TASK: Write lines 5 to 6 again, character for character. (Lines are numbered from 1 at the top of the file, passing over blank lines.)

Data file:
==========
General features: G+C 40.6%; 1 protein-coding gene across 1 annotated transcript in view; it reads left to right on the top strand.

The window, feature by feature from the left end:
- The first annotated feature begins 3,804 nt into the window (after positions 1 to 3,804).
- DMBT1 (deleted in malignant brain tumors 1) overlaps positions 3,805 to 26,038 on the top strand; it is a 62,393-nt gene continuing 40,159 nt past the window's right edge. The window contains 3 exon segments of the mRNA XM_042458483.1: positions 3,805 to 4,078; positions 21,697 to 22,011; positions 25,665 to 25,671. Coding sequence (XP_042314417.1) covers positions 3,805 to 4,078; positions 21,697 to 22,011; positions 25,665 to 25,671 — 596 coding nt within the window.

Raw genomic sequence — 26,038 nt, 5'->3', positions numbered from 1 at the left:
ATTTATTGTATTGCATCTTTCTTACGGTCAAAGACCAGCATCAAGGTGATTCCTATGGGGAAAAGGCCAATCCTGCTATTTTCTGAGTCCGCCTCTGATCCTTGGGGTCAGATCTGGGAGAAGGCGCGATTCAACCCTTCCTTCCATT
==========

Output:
Raw genomic sequence — 26,038 nt, 5'->3', positions numbered from 1 at the left:
ATTTATTGTATTGCATCTTTCTTACGGTCAAAGACCAGCATCAAGGTGATTCCTATGGGGAAAAGGCCAATCCTGCTATTTTCTGAGTCCGCCTCTGATCCTTGGGGTCAGATCTGGGAGAAGGCGCGATTCAACCCTTCCTTCCATT